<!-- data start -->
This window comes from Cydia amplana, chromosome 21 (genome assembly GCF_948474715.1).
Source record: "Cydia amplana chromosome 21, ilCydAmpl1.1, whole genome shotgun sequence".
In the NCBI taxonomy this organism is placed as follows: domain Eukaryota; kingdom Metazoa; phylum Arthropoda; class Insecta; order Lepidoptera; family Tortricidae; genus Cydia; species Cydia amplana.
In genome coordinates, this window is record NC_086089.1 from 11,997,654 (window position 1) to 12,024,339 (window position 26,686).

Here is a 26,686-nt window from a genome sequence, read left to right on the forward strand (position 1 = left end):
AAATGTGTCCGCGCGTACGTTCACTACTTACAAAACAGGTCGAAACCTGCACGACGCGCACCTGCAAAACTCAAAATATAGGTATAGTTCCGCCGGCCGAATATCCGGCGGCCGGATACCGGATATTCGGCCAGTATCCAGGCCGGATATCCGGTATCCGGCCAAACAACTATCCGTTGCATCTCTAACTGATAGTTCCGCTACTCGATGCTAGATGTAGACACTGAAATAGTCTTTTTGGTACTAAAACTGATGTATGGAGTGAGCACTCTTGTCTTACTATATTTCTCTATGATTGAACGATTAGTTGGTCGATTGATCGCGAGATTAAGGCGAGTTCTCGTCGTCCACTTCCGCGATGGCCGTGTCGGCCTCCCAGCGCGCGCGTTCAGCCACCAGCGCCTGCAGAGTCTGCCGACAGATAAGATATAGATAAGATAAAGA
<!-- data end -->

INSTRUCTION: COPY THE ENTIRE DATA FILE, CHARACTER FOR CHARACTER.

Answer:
This window comes from Cydia amplana, chromosome 21 (genome assembly GCF_948474715.1).
Source record: "Cydia amplana chromosome 21, ilCydAmpl1.1, whole genome shotgun sequence".
In the NCBI taxonomy this organism is placed as follows: domain Eukaryota; kingdom Metazoa; phylum Arthropoda; class Insecta; order Lepidoptera; family Tortricidae; genus Cydia; species Cydia amplana.
In genome coordinates, this window is record NC_086089.1 from 11,997,654 (window position 1) to 12,024,339 (window position 26,686).

Here is a 26,686-nt window from a genome sequence, read left to right on the forward strand (position 1 = left end):
AAATGTGTCCGCGCGTACGTTCACTACTTACAAAACAGGTCGAAACCTGCACGACGCGCACCTGCAAAACTCAAAATATAGGTATAGTTCCGCCGGCCGAATATCCGGCGGCCGGATACCGGATATTCGGCCAGTATCCAGGCCGGATATCCGGTATCCGGCCAAACAACTATCCGTTGCATCTCTAACTGATAGTTCCGCTACTCGATGCTAGATGTAGACACTGAAATAGTCTTTTTGGTACTAAAACTGATGTATGGAGTGAGCACTCTTGTCTTACTATATTTCTCTATGATTGAACGATTAGTTGGTCGATTGATCGCGAGATTAAGGCGAGTTCTCGTCGTCCACTTCCGCGATGGCCGTGTCGGCCTCCCAGCGCGCGCGTTCAGCCACCAGCGCCTGCAGAGTCTGCCGACAGATAAGATATAGATAAGATAAAGA